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So God Showed Up

Updated on February 10, 2018

OK God, why not me?

Some time back I wrote a rather cheeky title: I Want God to Show Up with Miracles and Other Fun Things. Keying off the dramatic miracles reported in the Bible and also those I've learned about recently among God's people in China, I wondered aloud, "OK God, why not me?" The hub concluded as follows: "While Aikman reports many miracles in China there are just as many, if not more, instances of extreme endurance under severe suffering. Our brothers and sisters in China see the power of God; but the presence of God is more precious to them. Would that the same could be said of me. Working on that." David Aikman wrote the book Jesus in Beijing.


The Presence of God

What does that look like? God did appear to his people in the Old Testament in many ways: a burning bush comes to mind; or a cloud. Then there was that fourth man spotted in the fiery furnace by King Nebuchadnezzar. Theologians call these appearances theophanies. They are temporary and visible appearances of God whose essence is spirit not material.

God's presence is not limited to such dramatic encounters. Fact is that God is present everywhere and at all times and in every circumstance. This feature of God's character is called his omnipresence. But I'm writing about our experience of his presence. Oxygen is around everywhere I go. I'll die if it absent, but I'm not usually conscious of its presence.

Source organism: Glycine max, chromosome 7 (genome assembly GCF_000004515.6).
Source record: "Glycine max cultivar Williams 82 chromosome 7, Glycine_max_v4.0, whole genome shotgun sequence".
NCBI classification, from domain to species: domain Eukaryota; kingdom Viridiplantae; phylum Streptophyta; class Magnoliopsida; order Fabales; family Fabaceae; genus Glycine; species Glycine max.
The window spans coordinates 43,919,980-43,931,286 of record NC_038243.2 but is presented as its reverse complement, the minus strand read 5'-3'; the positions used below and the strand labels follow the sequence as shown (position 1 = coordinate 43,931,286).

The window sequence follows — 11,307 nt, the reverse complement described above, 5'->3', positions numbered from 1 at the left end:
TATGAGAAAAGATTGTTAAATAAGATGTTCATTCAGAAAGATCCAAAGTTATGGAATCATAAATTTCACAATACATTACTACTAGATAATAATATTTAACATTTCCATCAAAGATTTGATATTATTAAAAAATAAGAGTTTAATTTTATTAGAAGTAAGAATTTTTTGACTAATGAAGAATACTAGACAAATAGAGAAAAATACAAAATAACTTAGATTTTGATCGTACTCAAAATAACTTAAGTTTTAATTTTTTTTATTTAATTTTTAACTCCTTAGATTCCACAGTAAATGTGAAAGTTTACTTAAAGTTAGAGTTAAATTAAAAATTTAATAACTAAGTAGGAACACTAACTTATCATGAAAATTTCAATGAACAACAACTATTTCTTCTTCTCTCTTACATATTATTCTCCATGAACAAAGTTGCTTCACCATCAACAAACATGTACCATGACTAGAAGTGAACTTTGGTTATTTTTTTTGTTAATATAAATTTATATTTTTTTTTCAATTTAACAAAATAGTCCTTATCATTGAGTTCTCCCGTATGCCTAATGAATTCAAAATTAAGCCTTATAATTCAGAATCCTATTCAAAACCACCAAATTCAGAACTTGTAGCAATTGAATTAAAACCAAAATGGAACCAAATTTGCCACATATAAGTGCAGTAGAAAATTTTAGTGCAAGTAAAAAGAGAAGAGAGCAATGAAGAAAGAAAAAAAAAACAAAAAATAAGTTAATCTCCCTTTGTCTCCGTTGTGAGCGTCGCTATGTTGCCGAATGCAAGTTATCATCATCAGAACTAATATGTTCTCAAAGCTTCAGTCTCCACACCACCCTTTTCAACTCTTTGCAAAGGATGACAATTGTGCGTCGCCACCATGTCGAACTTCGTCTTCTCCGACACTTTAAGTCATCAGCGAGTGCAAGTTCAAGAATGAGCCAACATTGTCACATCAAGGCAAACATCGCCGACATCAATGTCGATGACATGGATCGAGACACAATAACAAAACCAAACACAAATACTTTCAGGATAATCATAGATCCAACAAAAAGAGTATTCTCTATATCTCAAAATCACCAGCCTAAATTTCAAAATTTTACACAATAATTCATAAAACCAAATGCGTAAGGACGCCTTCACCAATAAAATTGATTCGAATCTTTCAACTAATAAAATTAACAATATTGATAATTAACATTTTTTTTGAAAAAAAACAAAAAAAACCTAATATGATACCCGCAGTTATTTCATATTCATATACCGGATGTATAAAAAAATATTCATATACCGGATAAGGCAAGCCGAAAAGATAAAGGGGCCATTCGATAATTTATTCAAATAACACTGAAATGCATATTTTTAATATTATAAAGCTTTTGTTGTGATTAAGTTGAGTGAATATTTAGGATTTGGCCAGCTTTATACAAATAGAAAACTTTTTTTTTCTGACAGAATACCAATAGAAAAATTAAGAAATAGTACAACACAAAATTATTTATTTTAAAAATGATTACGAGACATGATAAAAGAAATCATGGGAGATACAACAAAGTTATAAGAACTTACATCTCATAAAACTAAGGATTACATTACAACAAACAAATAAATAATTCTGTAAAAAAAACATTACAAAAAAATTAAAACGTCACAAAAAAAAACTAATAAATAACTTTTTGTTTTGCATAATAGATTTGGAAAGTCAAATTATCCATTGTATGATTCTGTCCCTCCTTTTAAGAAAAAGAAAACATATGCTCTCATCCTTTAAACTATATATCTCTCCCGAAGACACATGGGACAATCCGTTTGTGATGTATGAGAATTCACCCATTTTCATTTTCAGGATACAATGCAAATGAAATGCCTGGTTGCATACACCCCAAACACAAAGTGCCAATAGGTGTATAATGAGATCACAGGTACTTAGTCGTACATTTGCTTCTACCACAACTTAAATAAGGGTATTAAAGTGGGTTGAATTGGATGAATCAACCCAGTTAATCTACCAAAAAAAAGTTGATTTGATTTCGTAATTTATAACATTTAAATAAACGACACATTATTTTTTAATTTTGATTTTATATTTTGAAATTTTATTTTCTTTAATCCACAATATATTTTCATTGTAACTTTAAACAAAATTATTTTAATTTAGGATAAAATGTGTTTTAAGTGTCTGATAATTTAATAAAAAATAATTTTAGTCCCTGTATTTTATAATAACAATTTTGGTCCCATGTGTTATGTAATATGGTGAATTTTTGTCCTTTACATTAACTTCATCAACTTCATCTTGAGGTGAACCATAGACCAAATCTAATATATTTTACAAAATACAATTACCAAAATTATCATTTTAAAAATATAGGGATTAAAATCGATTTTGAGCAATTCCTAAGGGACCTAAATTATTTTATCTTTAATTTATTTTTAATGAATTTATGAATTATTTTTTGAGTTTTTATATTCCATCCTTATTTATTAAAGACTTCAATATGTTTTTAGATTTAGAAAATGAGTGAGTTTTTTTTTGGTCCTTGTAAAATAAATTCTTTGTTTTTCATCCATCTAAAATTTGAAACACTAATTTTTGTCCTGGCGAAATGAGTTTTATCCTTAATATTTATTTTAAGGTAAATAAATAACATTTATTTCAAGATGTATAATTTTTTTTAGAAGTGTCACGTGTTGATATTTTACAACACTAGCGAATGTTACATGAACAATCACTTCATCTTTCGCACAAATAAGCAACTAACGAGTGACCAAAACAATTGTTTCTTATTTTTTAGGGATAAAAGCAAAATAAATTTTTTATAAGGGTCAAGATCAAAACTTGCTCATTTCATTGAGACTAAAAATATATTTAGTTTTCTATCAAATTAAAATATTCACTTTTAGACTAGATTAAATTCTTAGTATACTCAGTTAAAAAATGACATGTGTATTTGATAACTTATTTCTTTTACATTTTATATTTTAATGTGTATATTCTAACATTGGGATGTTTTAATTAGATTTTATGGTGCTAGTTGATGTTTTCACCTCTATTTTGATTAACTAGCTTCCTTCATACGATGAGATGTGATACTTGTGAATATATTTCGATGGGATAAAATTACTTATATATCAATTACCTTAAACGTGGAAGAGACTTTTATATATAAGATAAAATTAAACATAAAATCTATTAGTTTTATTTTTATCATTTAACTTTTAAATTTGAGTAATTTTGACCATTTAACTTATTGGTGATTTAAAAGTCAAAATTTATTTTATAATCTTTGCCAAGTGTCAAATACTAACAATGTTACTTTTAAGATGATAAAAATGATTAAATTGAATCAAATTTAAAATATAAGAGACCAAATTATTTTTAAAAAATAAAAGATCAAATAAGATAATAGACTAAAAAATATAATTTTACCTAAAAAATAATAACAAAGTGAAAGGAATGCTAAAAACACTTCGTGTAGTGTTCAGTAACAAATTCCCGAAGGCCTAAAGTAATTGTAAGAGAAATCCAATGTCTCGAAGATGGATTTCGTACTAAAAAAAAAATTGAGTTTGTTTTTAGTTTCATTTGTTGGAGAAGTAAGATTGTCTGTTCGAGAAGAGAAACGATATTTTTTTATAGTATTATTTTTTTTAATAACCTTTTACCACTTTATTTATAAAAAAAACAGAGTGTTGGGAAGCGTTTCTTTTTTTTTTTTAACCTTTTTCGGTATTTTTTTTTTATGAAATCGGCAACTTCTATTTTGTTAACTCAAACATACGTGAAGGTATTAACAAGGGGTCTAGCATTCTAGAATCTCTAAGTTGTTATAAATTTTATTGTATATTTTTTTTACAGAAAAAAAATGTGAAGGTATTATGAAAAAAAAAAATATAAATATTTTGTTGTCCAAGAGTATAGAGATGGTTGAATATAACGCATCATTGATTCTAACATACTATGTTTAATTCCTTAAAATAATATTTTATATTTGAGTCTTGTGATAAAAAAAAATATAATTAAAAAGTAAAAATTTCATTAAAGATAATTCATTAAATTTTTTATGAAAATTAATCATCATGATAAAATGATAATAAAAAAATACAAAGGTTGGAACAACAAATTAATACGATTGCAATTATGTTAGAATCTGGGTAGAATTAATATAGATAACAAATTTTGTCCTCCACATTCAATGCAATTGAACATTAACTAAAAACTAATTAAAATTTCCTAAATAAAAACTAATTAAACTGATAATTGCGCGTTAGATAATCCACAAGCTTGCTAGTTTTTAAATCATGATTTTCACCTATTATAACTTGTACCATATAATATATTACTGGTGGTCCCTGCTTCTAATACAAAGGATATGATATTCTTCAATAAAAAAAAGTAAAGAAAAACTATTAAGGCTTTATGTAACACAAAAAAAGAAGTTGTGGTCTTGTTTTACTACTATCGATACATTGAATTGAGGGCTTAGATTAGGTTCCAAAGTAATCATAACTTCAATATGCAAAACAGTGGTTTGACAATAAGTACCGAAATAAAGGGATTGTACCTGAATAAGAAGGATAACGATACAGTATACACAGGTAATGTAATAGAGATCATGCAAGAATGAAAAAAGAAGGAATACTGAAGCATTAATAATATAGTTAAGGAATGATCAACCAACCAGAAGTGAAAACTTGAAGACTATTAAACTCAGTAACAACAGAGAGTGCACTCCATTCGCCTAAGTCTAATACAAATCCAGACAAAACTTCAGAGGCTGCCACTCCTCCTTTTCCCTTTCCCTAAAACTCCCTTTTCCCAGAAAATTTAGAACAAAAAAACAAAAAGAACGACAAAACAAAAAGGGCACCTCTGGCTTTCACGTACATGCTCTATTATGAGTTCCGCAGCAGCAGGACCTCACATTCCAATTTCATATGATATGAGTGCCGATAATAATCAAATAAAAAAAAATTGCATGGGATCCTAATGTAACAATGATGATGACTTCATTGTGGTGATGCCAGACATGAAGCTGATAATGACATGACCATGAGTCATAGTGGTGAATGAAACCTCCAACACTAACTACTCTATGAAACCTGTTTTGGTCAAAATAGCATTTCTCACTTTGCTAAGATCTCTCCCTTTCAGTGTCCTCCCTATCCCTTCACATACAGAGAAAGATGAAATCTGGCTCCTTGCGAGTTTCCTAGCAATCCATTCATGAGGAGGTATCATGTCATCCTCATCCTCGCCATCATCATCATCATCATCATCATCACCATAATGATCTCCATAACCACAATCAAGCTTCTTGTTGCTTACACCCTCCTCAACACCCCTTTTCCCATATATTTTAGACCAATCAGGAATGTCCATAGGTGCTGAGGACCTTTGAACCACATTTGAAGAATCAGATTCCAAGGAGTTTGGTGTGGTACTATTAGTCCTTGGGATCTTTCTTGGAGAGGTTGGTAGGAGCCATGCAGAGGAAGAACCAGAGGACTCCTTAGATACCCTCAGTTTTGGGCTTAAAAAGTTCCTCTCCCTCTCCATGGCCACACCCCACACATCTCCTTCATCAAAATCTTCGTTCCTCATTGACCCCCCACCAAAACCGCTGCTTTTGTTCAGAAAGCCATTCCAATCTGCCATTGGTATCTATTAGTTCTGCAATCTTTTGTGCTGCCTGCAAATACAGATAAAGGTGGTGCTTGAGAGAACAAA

There are times when the presence of God is like that for me. He's there making the world go around, which includes delivering oxygen to my lungs. If something bad happens, I "gasp," assuming He's no longer there. But this is not the way it's supposed to be. God would be present in this sense whether or not He'd sent his Son into our world... whether or not that Son had died on the cross to redeem me. This also would be true whether or not I believed him. Atheists and agnostics experience God's presence in this sense, though they are loath to admit it.

Constant Conscious Communion

Dr.Robert G.Rayburn, founding president of Covenant College and Seminary, taught me to recognize God's presence as experiencing his constant conscious communion. That was fifty years ago. Since then, his description of knowing God's presence has proven true over and over again.

Track with me here. Yes, God's personal presence is constant. But most are unaware of him because of the heart hardening and mind darkening effects of sin. The Bible calls that being dead in sin. (Ephesians 2:1) There comes a time when, by the power of God's Spirit, a person is made alive in Christ. He or she discovers an awareness of God's presence that may ebb and flow, but generally grows throughout the rest of this life. One is made so conscious of God's presence that interaction becomes possible. That's what Rayburn meant by communion.